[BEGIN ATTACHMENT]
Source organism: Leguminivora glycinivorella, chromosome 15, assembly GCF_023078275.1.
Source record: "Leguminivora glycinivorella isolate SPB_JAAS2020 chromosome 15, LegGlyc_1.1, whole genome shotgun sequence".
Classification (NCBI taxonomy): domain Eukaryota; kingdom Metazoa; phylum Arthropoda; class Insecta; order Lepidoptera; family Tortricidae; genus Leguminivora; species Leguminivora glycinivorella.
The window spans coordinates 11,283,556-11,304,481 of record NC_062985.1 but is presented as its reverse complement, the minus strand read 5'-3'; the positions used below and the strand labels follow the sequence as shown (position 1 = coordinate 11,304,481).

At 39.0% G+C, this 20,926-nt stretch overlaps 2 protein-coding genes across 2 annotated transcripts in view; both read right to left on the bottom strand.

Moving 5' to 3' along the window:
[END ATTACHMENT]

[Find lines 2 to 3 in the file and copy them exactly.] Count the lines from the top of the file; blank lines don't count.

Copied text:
Source record: "Leguminivora glycinivorella isolate SPB_JAAS2020 chromosome 15, LegGlyc_1.1, whole genome shotgun sequence".
Classification (NCBI taxonomy): domain Eukaryota; kingdom Metazoa; phylum Arthropoda; class Insecta; order Lepidoptera; family Tortricidae; genus Leguminivora; species Leguminivora glycinivorella.